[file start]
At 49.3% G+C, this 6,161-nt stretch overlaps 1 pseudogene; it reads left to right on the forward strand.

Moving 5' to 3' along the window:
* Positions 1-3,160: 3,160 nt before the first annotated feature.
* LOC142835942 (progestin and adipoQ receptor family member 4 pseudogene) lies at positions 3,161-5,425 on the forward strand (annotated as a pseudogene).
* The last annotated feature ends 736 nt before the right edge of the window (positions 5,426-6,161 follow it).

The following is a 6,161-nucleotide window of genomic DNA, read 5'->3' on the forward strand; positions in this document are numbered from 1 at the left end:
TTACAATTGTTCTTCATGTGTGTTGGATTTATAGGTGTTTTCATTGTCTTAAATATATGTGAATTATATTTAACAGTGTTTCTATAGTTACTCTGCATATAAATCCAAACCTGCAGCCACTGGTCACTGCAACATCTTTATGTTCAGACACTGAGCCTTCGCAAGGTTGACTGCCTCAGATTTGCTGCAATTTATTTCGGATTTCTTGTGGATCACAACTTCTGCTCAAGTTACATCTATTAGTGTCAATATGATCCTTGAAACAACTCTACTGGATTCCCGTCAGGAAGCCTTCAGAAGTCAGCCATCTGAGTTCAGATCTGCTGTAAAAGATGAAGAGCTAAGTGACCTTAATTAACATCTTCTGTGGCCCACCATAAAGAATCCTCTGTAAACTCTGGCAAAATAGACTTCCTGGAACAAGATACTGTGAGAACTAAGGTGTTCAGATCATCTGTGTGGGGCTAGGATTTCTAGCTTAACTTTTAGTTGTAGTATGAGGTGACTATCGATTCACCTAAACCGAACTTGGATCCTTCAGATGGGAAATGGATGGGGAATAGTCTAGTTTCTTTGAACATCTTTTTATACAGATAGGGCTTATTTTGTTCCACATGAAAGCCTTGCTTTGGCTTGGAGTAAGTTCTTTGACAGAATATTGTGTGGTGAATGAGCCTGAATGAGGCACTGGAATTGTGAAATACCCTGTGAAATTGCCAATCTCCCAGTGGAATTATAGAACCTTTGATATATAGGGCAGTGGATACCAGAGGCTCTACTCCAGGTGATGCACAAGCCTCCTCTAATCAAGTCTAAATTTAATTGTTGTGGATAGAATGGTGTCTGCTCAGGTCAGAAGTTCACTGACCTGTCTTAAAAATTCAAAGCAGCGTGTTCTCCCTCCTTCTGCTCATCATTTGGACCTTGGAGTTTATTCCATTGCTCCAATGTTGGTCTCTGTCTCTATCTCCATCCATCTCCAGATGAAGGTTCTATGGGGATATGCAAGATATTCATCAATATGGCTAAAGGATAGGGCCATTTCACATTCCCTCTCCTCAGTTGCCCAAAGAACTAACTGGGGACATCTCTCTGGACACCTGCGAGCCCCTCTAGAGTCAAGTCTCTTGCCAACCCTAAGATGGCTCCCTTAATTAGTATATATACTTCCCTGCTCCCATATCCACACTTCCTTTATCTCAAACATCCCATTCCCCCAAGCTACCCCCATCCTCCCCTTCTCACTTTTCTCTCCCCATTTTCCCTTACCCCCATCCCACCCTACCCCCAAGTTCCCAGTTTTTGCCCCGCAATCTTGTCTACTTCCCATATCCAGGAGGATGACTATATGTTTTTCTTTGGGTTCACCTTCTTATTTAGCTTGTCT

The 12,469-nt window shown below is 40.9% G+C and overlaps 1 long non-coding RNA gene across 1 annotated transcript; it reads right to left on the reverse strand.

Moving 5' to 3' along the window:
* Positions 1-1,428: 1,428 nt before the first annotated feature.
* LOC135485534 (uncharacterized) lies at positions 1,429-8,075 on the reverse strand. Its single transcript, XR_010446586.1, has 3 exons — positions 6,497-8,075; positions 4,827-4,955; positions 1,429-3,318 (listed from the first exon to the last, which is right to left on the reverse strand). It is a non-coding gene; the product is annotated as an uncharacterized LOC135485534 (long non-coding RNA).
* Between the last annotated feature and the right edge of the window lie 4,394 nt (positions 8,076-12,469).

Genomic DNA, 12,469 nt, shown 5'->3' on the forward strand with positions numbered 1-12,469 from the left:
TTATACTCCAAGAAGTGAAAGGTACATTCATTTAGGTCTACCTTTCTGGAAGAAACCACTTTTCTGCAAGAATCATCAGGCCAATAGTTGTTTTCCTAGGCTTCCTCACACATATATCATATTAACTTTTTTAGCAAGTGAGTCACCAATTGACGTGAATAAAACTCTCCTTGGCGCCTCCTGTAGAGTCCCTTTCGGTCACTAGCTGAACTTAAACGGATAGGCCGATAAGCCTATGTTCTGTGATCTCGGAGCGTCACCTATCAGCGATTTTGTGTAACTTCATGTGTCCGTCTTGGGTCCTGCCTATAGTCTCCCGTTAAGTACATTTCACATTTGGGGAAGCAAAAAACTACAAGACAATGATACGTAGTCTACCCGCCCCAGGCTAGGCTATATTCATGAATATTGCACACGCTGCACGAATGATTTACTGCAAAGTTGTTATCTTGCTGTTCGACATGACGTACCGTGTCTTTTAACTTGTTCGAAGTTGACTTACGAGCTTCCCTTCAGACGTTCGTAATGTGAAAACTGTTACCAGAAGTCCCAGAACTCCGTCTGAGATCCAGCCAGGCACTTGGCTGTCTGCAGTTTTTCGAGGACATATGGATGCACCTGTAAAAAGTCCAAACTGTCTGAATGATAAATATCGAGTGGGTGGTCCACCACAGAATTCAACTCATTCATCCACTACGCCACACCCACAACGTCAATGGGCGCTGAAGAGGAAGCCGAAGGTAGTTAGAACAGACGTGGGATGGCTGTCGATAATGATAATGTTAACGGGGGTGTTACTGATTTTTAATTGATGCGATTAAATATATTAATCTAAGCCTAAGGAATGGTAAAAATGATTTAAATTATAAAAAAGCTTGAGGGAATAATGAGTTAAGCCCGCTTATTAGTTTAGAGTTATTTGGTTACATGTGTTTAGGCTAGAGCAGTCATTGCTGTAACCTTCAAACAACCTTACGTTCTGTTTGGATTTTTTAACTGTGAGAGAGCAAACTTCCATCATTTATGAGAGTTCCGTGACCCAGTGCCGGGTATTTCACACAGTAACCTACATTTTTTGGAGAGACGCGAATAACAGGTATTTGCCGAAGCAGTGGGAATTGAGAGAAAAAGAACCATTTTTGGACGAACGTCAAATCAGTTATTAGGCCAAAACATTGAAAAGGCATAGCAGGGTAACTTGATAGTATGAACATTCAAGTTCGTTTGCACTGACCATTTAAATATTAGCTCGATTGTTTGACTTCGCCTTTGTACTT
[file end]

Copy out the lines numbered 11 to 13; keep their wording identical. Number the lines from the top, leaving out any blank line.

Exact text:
* LOC135485534 (uncharacterized) lies at positions 1,429-8,075 on the reverse strand. Its single transcript, XR_010446586.1, has 3 exons — positions 6,497-8,075; positions 4,827-4,955; positions 1,429-3,318 (listed from the first exon to the last, which is right to left on the reverse strand). It is a non-coding gene; the product is annotated as an uncharacterized LOC135485534 (long non-coding RNA).
* Between the last annotated feature and the right edge of the window lie 4,394 nt (positions 8,076-12,469).

Genomic DNA, 12,469 nt, shown 5'->3' on the forward strand with positions numbered 1-12,469 from the left: